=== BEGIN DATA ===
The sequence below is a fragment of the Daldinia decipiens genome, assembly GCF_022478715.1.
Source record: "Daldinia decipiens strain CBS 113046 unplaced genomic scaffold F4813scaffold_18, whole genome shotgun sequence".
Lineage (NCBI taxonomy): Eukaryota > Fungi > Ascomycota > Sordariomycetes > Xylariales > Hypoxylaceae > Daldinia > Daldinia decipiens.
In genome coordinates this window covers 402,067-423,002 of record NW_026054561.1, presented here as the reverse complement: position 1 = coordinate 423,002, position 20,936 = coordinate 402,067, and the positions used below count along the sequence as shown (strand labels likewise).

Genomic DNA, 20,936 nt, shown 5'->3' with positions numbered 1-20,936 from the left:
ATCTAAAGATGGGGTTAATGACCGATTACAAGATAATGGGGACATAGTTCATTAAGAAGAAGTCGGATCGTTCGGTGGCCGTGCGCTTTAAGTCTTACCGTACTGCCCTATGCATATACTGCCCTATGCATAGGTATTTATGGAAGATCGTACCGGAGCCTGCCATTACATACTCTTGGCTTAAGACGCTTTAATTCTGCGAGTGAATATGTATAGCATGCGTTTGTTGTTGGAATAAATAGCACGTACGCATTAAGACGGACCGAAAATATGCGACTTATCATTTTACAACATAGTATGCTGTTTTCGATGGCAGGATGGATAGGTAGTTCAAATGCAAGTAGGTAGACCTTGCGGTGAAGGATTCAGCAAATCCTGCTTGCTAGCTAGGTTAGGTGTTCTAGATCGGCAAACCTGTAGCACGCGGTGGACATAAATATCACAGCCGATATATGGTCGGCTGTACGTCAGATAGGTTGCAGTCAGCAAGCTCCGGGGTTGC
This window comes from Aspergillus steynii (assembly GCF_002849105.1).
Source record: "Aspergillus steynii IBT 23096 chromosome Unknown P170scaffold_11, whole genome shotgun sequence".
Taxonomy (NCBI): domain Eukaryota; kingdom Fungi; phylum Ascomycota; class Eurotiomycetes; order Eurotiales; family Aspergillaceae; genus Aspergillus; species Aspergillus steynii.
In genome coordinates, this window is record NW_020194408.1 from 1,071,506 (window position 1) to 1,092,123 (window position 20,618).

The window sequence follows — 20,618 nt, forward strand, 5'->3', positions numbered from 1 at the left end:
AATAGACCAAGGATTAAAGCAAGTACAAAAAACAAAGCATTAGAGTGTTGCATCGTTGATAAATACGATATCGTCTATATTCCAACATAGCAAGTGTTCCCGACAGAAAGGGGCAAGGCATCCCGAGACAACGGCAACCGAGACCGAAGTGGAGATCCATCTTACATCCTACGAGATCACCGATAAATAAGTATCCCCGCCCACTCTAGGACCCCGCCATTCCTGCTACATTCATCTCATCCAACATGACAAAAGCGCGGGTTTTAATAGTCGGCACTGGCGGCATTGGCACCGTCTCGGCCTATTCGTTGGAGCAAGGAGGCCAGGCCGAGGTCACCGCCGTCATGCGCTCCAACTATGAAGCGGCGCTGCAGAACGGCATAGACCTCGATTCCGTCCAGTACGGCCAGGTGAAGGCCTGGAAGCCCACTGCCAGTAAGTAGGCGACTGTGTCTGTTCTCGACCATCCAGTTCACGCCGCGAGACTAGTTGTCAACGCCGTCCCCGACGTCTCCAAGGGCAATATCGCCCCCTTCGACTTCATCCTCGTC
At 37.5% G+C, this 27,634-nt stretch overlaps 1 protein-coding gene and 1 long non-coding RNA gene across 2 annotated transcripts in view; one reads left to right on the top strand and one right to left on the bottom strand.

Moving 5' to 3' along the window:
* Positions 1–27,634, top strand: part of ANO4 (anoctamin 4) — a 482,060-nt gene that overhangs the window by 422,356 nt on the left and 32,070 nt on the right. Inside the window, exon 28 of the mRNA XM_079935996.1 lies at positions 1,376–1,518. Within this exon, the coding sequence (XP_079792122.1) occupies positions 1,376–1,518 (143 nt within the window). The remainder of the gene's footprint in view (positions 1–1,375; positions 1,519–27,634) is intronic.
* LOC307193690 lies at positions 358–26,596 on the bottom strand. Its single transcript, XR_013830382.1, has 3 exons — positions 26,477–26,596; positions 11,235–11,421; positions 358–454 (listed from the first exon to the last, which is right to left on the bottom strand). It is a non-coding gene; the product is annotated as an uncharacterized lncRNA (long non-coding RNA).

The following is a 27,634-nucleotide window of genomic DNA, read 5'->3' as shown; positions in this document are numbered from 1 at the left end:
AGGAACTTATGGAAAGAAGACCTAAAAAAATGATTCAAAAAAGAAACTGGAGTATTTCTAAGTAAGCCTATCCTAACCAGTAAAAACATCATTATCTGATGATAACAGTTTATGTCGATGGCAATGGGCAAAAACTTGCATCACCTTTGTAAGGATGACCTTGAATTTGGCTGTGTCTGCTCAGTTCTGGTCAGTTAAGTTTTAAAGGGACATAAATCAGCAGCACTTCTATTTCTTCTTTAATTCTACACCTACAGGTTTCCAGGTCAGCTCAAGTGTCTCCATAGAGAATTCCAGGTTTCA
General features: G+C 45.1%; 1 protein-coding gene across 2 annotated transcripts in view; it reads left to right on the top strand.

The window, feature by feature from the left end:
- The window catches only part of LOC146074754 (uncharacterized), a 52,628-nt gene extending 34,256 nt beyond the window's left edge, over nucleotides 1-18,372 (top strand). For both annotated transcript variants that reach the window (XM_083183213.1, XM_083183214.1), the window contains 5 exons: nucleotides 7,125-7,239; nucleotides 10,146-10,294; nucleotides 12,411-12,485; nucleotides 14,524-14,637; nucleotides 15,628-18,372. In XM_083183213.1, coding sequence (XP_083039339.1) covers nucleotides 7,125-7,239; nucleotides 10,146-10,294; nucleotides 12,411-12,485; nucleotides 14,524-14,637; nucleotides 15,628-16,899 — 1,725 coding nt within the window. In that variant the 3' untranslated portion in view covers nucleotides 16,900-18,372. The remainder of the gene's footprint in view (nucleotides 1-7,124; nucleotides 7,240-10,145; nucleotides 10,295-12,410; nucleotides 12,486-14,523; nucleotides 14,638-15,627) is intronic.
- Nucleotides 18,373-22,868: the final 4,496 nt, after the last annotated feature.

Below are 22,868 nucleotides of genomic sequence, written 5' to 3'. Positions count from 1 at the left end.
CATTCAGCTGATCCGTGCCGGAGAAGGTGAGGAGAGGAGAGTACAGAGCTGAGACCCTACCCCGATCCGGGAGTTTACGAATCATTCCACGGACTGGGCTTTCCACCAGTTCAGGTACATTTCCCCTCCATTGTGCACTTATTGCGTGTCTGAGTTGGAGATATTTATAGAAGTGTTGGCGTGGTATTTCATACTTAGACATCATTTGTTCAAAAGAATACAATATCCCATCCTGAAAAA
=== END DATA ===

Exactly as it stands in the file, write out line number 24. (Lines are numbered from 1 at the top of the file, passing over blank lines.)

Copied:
CATTCAGCTGATCCGTGCCGGAGAAGGTGAGGAGAGGAGAGTACAGAGCTGAGACCCTACCCCGATCCGGGAGTTTACGAATCATTCCACGGACTGGGCTTTCCACCAGTTCAGGTACATTTCCCCTCCATTGTGCACTTATTGCGTGTCTGAGTTGGAGATATTTATAGAAGTGTTGGCGTGGTATTTCATACTTAGACATCATTTGTTCAAAAGAATACAATATCCCATCCTGAAAAA